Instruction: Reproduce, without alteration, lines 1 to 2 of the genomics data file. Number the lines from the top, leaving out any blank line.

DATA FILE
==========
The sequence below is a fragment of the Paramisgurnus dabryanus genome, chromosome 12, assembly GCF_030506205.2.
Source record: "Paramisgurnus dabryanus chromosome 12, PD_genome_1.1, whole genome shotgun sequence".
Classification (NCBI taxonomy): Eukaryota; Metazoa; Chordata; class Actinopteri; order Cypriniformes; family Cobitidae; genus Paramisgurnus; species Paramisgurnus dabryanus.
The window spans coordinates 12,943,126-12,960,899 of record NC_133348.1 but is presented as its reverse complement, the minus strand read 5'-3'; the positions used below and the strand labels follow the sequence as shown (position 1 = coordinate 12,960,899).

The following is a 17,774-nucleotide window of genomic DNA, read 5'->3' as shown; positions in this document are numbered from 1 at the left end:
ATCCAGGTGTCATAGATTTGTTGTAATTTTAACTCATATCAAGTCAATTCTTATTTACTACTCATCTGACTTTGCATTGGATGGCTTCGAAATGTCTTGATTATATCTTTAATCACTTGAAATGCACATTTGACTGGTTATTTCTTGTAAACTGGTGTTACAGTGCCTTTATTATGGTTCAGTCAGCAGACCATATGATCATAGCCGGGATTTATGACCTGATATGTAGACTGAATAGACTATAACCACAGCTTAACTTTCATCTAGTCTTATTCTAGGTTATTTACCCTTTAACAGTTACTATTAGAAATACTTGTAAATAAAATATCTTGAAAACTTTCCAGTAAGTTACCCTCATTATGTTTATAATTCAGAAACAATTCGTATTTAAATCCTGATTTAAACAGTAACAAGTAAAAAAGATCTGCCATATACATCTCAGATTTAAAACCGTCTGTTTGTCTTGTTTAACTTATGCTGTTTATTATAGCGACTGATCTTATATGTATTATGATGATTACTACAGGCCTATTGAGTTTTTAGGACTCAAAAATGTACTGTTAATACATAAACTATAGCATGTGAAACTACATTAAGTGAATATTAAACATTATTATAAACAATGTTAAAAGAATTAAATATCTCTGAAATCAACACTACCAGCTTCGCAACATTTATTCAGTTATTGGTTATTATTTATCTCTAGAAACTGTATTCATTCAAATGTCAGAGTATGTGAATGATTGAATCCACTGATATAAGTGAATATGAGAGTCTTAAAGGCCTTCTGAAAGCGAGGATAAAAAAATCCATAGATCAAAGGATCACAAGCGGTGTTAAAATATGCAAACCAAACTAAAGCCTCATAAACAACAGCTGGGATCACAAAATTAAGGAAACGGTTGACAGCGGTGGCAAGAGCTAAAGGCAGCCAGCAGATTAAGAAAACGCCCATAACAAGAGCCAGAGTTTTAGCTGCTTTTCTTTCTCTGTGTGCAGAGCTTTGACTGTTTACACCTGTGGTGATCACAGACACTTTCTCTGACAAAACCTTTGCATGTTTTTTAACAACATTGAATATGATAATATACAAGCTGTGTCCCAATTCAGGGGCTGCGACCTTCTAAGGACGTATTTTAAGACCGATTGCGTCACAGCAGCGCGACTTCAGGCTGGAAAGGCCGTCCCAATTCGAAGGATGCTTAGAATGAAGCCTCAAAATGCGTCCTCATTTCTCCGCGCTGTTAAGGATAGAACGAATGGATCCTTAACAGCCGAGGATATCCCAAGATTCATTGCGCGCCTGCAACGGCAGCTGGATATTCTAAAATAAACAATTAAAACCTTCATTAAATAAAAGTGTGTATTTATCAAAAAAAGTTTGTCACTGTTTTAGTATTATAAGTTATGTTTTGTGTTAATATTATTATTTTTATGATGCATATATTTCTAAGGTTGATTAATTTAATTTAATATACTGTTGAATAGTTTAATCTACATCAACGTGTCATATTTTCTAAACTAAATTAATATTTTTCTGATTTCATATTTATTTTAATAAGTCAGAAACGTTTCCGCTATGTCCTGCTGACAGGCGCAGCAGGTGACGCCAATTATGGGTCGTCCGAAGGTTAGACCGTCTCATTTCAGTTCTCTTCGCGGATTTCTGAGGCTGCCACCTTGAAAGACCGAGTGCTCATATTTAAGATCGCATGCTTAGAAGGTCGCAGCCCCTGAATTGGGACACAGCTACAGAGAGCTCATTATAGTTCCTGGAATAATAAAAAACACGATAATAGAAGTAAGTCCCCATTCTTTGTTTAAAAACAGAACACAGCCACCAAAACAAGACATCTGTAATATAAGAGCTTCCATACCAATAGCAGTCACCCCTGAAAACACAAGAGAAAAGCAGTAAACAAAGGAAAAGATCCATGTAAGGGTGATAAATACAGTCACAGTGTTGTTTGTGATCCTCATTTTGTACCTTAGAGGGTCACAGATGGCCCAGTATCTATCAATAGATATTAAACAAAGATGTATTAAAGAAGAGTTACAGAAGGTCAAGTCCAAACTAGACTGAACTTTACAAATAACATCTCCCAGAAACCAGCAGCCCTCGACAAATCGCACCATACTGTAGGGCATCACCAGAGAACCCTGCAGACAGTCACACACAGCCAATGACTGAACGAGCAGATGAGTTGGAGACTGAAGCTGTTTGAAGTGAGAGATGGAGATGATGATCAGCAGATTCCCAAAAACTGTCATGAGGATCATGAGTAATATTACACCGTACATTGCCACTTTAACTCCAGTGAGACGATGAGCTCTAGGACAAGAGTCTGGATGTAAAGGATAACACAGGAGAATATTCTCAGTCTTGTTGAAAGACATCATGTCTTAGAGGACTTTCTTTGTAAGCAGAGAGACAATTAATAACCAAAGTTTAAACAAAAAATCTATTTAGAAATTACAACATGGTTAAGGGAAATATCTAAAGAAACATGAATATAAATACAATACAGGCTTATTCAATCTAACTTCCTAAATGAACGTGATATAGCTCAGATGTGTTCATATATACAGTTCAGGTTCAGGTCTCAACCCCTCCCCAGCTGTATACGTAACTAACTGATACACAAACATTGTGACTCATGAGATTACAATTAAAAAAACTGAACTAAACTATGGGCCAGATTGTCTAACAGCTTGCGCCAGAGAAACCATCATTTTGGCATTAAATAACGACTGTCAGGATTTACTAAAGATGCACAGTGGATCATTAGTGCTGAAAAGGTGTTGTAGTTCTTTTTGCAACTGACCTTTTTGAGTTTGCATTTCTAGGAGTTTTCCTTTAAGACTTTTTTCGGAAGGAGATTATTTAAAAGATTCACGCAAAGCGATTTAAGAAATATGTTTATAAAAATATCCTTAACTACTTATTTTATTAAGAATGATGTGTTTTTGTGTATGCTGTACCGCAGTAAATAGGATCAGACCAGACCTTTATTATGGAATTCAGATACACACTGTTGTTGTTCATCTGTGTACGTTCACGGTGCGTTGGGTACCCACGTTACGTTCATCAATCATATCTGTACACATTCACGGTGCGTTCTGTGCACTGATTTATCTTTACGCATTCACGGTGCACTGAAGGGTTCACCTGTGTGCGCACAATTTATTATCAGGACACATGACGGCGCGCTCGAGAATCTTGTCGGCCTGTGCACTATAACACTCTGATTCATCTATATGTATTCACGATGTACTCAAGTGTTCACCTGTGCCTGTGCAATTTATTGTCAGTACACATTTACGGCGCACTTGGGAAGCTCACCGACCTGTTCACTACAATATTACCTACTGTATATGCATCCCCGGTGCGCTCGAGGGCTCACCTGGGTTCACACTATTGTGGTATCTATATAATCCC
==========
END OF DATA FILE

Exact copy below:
The sequence below is a fragment of the Paramisgurnus dabryanus genome, chromosome 12, assembly GCF_030506205.2.
Source record: "Paramisgurnus dabryanus chromosome 12, PD_genome_1.1, whole genome shotgun sequence".